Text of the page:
Vence, France

High above the Mediterranean Sea, west of Nice, hilltop villages look over the coastline.  These medieval walled villages were built for defense, but today have become havens for tourists seeking quaint alleyways, cobbled lanes, and walker-friendly towns.  Saint Paul de Vence, our neighboring village, is such a town, today an artist’s haven.  Indeed, you must park outside the walls and walk into the village, for the roads are too narrow for traffic.

These hills, at the base of the Alps Maritime, sit between the mountains and the sea.  The skies are large, with dramatic changes of weather as clouds are blown down from the peaks, and mist settles over the waters far below.  Yesterday was clear with a dome of blue above us, a light breeze.  Perfect.  Today gray skies carry brisk winds that swirl around our auberge.  A bit of sun tries to burn through.  A good day to read and reflect.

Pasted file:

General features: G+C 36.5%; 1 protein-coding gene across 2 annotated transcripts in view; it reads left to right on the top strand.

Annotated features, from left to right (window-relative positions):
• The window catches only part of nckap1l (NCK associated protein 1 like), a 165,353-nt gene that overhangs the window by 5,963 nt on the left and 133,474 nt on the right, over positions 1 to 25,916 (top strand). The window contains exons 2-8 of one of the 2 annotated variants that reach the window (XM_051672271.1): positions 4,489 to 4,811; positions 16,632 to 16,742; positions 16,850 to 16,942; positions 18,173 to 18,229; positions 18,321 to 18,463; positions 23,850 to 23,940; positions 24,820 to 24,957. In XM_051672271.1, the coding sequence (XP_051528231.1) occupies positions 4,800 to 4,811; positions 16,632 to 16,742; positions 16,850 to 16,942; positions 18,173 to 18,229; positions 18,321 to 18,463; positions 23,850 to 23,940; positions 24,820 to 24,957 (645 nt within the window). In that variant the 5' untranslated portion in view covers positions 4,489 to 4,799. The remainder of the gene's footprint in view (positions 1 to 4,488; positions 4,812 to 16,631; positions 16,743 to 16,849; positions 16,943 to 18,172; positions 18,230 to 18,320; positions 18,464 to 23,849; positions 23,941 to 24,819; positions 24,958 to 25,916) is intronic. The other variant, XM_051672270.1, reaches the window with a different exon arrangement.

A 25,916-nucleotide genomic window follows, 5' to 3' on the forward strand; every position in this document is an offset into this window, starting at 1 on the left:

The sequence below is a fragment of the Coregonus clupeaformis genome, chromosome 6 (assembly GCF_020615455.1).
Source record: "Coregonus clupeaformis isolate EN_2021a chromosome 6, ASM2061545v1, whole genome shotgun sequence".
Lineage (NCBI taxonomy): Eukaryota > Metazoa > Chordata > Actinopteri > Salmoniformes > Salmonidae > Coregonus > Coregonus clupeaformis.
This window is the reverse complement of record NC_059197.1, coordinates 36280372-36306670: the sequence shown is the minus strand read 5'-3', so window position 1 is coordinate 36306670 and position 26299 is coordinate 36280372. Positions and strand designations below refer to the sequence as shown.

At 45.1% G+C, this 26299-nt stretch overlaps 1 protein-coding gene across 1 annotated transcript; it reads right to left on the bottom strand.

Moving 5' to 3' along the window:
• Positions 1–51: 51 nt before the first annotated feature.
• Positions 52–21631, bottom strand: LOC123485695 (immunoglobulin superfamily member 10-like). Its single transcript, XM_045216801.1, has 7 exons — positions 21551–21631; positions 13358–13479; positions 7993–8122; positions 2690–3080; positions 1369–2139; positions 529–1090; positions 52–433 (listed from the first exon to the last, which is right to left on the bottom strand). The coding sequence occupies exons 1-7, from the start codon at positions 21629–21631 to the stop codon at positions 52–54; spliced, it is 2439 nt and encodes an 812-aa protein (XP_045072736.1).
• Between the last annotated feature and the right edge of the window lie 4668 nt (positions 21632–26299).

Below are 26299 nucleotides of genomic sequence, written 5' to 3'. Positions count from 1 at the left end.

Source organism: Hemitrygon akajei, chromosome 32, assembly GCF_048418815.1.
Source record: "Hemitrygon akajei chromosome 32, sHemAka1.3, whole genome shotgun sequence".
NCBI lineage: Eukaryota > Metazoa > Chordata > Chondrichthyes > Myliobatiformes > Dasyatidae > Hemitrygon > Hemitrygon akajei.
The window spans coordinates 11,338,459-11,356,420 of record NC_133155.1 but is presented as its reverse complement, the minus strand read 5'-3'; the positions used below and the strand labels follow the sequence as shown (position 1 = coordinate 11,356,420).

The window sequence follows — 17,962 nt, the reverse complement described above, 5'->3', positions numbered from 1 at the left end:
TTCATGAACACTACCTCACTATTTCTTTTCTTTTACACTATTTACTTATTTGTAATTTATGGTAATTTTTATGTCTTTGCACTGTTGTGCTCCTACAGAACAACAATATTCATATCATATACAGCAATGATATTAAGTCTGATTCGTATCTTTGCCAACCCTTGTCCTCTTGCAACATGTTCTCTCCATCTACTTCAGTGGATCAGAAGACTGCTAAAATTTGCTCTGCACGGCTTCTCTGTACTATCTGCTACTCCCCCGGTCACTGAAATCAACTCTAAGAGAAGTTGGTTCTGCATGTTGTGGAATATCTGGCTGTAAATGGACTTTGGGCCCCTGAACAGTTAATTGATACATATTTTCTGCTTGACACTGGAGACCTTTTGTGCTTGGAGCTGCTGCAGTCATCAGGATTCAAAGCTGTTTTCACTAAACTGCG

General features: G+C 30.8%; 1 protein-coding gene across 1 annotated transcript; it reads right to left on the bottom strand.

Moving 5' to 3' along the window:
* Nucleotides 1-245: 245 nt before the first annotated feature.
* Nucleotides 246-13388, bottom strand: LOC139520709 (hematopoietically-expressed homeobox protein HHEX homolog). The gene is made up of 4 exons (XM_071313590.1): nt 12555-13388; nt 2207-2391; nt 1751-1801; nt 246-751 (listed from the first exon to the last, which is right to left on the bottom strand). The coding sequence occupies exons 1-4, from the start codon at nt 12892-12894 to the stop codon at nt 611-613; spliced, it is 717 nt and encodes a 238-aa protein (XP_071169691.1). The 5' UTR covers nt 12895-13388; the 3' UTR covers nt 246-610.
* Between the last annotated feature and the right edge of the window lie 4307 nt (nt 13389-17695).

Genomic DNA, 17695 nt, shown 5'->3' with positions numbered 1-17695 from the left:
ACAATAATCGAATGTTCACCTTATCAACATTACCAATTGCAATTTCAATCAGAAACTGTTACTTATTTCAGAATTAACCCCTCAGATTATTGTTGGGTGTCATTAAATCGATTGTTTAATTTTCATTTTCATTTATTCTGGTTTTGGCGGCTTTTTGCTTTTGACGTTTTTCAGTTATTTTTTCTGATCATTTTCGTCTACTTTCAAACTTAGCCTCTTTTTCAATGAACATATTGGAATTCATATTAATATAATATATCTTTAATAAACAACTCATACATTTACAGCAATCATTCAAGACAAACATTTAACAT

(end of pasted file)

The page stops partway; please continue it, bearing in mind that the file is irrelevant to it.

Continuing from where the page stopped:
This is Mary Magdalene country, for legend claims she sailed to Marseilles with her companions, escaping persecution in Jerusalem.  She preached for thirty years in the area, then retired to a cave in the Sainte-Baume Massif, a low mountain range to the east.  We have visited her cave in the past, walking through an ancient protected forest, up the mountainside to the chapel grotto in the cliff face.  I told Mary’s story in Offerings and I wish to return to the legend in my work-in-progress, hoping to set a scene in the cave itself.  As part of my research, I’m reading a wonderful book, St. Mary Magdalen in Provence, the Coffin and the Cave by Michael Donley (Gracewing, 2008).  So I sit in the garden watching the weather change and reading about Mary Magdalen who spent her last years not so far away from here, also on a mountainside in Provence.

Time sometimes disappears, folds together, becomes one.  Soon we will be in Lourdes, where another Mary, the Mother of God, spoke to a young girl, also in a grotto.

Such miracles, tres miraculeuse.

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